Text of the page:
Tokenistic Feminism in Bollywood

If you can’t stand up for the real victims and survivors, your idealistic portrayals in movies mean nothing.
feminism in bollywood

In the wake of the #MeToo movement, Radhika Apte and Usha Jadhav acknowledged (finally!) the prevalence of casting couch in Bollywood in BBC’s documentary titled “Bollywood’s Dark Secrets” (April, 2018). Apte says in the documentary, “Some people are regarded as gods. They are so powerful that people just don’t think that my voice is going to matter, or people think that if I speak, probably my career is going to get ruined”. Jadhav revealed that it was common for powerful men to ask for sexual favours. She herself has been subjected to this harassment where she was asked to sleep with someone on order to get a role.

Radhika entered the picture perfect lie of Bollywood with a small role in 2005 with the feature film Vaah! Life ho toh aisi. Since then, she has worked in Marathi, Telugu, Tamil. Malayalam, Bengali and of course Hindi films. She has been widely acclaimed for her roles in movies like Parched, Manjhi, Phobia and Hunterr. Usha Jadhav has worked in feature films, short films and television. But she is most popularly known for playing the role of Yashoda in Marathi film Dhag. For this role, she received the National Award for Best Actress in 2013.

The reason I am stating the various accomplishments of these two actresses is because I know some people might discredit their casting couch experiences as untrue and a publicity stunt. But these people need to know that they are credible actresses (not that it should matter).

When Pink came out in 2016, there was suddenly a heightened awareness about sexual harassment and victim blaming around the country. Many Bollywood celebrities took to social media to appreciate the movie for addressing a topic that has mostly garnered silence from a major percentage of the entertainment industry. Amitabh Bachchan wrote a powerful open letter to his granddaughters ahead of Pink’s release. In this letter, he tells his granddaughters how the length of their skirt does not define their character and how the society doesn’t and shouldn’t dictate their behaviour. We were all touched by his words. I, personally, teared up a little when I read them. We all need such positive influences in our lives. But how much did he actually believe in these words? When Priyanka Chopra wore a knee-length dress in a meeting with Prime Minister Narendra Modi, she faced severe backlash from trolls about how she had disrespected his Holiness’s (duh) presence. When Amitabh Bachchan was asked to comment on this issue, he said “I am not the PM or Priyanka Chopra. How can I answer then?’. This only goes to show that as long as taking a social or political stance is increasing their box office image and earnings, Bollywood celebs will support any cause.

When the movie Padman was in its pre-release phase, Arunachalam Muruganantham (on whom the movie is based) started raising awareness about sanitary napkins by posing with one and putting these pictures on social media handles like Instagram, Twitter, etc. Soon a phenomenon started and several other big names like Twinkle Khanna, Aamir Khan, Sonam Kapoor, etc also did the same. This was done in the name of removing the taboo that surrounds menstruation. But really, it was a promotion tactic.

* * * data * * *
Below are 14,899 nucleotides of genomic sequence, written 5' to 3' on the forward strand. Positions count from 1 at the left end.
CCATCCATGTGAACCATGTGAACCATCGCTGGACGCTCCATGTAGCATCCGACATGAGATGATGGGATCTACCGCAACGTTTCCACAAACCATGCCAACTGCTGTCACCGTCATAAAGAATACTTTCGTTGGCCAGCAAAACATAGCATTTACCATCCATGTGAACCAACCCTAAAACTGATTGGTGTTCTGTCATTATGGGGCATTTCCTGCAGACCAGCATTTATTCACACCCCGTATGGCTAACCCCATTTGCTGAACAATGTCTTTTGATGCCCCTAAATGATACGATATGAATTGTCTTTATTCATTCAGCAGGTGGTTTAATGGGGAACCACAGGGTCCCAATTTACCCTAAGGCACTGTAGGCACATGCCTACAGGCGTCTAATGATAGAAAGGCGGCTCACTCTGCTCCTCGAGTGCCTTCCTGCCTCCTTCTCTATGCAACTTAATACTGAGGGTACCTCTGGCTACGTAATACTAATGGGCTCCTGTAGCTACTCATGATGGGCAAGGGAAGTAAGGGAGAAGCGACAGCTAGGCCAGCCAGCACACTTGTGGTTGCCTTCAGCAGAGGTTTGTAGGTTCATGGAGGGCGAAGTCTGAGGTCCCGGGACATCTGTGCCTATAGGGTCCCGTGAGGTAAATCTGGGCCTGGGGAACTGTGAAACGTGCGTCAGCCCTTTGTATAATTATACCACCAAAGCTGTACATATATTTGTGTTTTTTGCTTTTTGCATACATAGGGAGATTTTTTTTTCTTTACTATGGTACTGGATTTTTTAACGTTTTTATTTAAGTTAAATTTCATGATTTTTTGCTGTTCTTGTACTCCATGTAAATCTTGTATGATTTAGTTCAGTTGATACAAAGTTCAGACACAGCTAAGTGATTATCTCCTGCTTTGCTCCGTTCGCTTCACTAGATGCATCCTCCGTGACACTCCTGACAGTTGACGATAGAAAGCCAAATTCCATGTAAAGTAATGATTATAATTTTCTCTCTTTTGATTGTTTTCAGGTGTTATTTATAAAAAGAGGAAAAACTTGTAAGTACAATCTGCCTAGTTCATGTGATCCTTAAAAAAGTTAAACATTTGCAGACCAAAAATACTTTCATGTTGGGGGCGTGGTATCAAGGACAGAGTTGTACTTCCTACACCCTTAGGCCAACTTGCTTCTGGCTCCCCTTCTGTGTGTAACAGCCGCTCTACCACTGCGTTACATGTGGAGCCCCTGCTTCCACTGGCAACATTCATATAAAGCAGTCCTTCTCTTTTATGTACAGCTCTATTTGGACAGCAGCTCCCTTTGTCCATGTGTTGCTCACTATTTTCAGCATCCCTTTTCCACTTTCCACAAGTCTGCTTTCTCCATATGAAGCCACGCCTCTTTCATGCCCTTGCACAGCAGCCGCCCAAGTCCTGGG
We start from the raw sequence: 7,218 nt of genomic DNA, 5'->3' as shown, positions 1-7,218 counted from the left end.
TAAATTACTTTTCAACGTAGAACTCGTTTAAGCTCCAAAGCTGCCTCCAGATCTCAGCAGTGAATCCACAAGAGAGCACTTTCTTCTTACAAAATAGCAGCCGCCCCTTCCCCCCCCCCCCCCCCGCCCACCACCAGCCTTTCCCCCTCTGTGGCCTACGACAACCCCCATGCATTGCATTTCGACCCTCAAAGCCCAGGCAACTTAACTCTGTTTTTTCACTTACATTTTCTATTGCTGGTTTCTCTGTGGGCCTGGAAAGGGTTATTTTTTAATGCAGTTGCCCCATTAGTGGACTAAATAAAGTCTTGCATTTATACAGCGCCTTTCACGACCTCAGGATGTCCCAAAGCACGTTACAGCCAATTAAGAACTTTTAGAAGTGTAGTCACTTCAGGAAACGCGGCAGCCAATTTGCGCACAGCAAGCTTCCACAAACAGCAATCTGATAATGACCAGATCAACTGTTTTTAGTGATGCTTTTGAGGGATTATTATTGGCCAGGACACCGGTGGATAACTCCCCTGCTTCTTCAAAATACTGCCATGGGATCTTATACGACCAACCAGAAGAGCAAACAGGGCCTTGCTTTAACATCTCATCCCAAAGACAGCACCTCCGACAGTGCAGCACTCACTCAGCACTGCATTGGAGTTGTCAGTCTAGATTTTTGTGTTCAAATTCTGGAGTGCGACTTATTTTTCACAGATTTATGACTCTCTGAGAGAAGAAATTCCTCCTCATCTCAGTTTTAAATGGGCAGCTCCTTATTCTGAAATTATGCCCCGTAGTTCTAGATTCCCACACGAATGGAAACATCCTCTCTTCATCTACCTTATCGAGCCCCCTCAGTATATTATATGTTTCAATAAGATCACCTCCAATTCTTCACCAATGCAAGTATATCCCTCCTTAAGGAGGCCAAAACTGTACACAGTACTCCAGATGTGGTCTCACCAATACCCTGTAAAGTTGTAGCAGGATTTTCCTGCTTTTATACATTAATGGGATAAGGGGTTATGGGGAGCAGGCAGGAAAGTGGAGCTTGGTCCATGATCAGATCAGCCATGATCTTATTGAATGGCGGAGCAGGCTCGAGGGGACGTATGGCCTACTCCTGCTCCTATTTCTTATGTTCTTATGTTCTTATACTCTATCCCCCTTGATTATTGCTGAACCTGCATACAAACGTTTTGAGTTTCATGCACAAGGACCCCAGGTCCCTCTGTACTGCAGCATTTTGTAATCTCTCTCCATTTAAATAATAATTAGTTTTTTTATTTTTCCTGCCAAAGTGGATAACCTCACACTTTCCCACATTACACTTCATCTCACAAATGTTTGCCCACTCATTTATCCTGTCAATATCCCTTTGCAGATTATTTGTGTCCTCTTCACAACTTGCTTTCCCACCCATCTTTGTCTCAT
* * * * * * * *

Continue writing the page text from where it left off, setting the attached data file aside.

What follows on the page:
Such tokenistic feminism has existed in the industry since time immemorial. The Bollywood industry has always protected its own. When Salman Khan was finally convicted in the Blackbuck poaching case on April 5, 2018 with a 5-year jail sentence, numerable celebrities took to Twitter, Instagram, etc to support Salman. Some posts were merely about how they were with him and were praying for him, while others outrightly opposed the punishment given to him. We all know why Aishwarya Rai ended her relationship with Salman Khan. They began dating in 1999 on the sets of Hum Dil De Chuke Sanam. It was all good and romantic in the beginning. Soon after, reports of physical and emotional abuse started hitting the tabloids. According to Aishwarya, dating Salman was the worst phase of her life. He would often become physical with her, and accuse her of having affairs with her co-stars. But Bhai is bhai. He got away with it (no backlash or even a simple support comment for Aishwarya from the entire industry).

Yes, it is important to protect our own; it gives a sense of community. But wrong is wrong. You cannot justify culpable homicide or physical abuse or sexual harassment by saying that Bollywood is not the only industry this happens in, and so there is no need to target it (Saroj Khan tweeted and later retracted this).

Celebrities are often scared to take a political stance. For them, their career and image is more important. Isn’t this why Bollywood still produces movies that glorify misogyny, objectification, homophobia and patriarchy? Movies like Grand Masti, Raanjhanaa (Pyaar kiya toh stalking kya), Mastizaade or even Judwaa are excellent examples of blatant sexism that Bollywood portrays.

It is time these celebs take a real stance for once. And if not that, at least stop pretending that they genuinely care about gender equality. Because if you can’t stand up for the real victims and survivors, your idealistic portrayals in movies mean nothing.